God’s providential kingship over the nations was what gave security to the hearts of godly Israelites in the centuries before the coming of the Messiah; it has, traditionally, given the same security to Christians ever since. Amid the turmoil of the nations, our God is working His purpose out.
Does the Bible extend God’s kingship to the level of the individual? Certainly life and death are in His hand. “Now see that I, even I, am He, and there is no God besides Me; I kill and I make alive; I wound and I heal; nor is there any who can deliver from My hand” (Deuteronomy 32:39). “The LORD kills and makes alive; He brings down to the grave and brings up” (1 Samuel 2:6). “The God who holds your breath in His hand and owns all your ways” (Daniel 5:23). In Psalm 139, the psalmist thinks that the number of his days has been preordained by God: “Your eyes saw my substance, being yet unformed. And in Your book they all were written, the days fashioned for me, when as yet there were none of them” (Psalm 139:16).
Nor does the Bible limit God’s lordship to the ultimate issues of life and death. It portrays providence as permeating down into the details of our lives. “A man’s heart plans his way, but the LORD directs his steps” (Proverbs 16:9). “A man’s steps are of the LORD; how then can a man understand his own way?” (Proverbs 20:24). “O LORD, I know the way of man is not in himself; it is not in man who walks to direct his own steps” (i.e., as the context shows, God directs a person’s steps – Jeremiah 10:23).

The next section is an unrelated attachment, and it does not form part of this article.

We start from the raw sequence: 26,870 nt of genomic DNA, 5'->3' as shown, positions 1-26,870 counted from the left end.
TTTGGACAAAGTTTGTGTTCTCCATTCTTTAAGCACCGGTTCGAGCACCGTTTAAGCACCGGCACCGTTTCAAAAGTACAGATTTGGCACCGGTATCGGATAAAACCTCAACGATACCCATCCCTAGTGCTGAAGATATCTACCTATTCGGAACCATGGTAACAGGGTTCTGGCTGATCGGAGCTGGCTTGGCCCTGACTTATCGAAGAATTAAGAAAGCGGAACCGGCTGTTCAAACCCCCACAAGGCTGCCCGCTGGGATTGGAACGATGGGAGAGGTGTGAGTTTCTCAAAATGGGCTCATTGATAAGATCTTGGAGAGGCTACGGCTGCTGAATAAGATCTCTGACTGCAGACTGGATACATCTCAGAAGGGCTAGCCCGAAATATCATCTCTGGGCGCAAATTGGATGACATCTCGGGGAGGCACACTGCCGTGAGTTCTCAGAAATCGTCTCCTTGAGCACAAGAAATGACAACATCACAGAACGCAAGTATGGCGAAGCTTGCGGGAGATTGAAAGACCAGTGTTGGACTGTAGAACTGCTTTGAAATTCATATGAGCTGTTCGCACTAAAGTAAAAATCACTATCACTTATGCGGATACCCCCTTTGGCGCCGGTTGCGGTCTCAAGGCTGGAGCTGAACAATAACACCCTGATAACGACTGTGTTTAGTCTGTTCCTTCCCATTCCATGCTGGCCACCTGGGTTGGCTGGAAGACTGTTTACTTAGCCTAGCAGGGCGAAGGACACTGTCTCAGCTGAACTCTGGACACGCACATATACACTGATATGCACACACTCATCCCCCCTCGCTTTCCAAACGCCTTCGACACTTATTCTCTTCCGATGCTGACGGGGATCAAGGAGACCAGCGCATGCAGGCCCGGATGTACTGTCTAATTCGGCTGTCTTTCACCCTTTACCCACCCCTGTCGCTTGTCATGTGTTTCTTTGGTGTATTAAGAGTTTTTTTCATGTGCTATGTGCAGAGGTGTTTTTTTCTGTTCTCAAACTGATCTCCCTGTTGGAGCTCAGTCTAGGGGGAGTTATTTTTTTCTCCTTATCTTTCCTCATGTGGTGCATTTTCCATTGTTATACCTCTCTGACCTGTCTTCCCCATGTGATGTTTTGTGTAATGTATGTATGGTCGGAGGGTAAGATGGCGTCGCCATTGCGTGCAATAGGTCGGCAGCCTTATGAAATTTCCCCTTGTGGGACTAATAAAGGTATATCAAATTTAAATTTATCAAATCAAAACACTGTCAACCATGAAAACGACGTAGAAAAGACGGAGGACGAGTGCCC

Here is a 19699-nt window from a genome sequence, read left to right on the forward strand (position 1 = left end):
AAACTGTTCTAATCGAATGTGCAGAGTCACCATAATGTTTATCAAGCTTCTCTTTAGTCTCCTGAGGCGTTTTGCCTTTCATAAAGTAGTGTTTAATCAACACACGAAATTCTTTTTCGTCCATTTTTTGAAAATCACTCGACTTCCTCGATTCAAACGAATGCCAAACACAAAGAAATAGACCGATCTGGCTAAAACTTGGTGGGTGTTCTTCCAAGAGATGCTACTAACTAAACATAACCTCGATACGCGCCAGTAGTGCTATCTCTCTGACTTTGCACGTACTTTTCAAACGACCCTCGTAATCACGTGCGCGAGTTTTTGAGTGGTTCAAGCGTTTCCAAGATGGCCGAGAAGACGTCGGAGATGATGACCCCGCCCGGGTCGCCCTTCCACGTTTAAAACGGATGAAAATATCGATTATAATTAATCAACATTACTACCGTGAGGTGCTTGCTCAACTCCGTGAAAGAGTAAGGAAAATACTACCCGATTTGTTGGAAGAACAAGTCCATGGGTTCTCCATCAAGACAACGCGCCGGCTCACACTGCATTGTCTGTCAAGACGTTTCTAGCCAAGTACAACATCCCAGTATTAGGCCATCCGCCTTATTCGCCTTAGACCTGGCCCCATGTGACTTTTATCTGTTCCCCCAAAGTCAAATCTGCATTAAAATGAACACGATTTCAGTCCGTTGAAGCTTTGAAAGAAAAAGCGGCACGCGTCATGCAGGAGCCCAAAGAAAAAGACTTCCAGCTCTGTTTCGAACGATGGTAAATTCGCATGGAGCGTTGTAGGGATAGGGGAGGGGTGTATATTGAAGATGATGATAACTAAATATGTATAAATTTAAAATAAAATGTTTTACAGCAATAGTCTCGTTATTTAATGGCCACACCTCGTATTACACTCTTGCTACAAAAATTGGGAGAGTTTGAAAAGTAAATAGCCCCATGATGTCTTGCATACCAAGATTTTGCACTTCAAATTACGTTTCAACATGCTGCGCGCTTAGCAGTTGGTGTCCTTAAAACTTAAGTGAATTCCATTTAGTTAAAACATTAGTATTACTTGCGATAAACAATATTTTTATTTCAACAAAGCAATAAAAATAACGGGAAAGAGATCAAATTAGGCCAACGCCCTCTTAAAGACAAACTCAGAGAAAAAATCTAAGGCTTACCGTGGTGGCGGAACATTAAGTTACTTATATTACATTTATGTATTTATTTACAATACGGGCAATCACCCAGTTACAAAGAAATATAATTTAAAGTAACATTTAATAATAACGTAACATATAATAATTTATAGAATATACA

It is at this point that providence intersects questions of theodicy: the problem of relating suffering and evil to a good God. Can God really be king where we see things that look ill-planned or ill-formed? Even here the Bible does not flinch. “Who has made man’s mouth? Or who makes the mute, the deaf, the seeing, or the blind? Have not I, the LORD?” (Exodus 4:11). The very defects of human physiology are under divine control. God has His own reasons for dumbness, deafness, blindness. Biblically, at least, these are no argument against providence.